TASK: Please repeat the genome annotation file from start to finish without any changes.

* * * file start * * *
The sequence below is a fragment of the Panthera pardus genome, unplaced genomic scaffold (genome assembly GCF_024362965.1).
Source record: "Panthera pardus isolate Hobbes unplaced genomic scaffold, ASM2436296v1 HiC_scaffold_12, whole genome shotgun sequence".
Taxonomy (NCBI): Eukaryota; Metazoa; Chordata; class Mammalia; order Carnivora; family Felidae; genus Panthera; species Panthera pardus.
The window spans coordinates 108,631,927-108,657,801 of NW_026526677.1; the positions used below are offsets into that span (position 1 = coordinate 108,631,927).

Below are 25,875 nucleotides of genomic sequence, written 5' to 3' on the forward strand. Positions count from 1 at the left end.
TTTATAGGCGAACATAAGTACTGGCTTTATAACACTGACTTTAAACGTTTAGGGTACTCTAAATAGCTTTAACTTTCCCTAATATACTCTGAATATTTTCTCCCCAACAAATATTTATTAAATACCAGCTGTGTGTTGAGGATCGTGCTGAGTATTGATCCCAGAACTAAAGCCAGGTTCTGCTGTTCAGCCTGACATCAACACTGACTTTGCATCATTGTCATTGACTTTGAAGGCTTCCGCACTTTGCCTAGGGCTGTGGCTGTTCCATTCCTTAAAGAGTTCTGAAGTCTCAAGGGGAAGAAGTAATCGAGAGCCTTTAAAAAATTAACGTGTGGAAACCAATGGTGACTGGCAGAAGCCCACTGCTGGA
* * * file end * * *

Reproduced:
The sequence below is a fragment of the Panthera pardus genome, unplaced genomic scaffold (genome assembly GCF_024362965.1).
Source record: "Panthera pardus isolate Hobbes unplaced genomic scaffold, ASM2436296v1 HiC_scaffold_12, whole genome shotgun sequence".
Taxonomy (NCBI): Eukaryota; Metazoa; Chordata; class Mammalia; order Carnivora; family Felidae; genus Panthera; species Panthera pardus.
The window spans coordinates 108,631,927-108,657,801 of NW_026526677.1; the positions used below are offsets into that span (position 1 = coordinate 108,631,927).

Below are 25,875 nucleotides of genomic sequence, written 5' to 3' on the forward strand. Positions count from 1 at the left end.
TTTATAGGCGAACATAAGTACTGGCTTTATAACACTGACTTTAAACGTTTAGGGTACTCTAAATAGCTTTAACTTTCCCTAATATACTCTGAATATTTTCTCCCCAACAAATATTTATTAAATACCAGCTGTGTGTTGAGGATCGTGCTGAGTATTGATCCCAGAACTAAAGCCAGGTTCTGCTGTTCAGCCTGACATCAACACTGACTTTGCATCATTGTCATTGACTTTGAAGGCTTCCGCACTTTGCCTAGGGCTGTGGCTGTTCCATTCCTTAAAGAGTTCTGAAGTCTCAAGGGGAAGAAGTAATCGAGAGCCTTTAAAAAATTAACGTGTGGAAACCAATGGTGACTGGCAGAAGCCCACTGCTGGA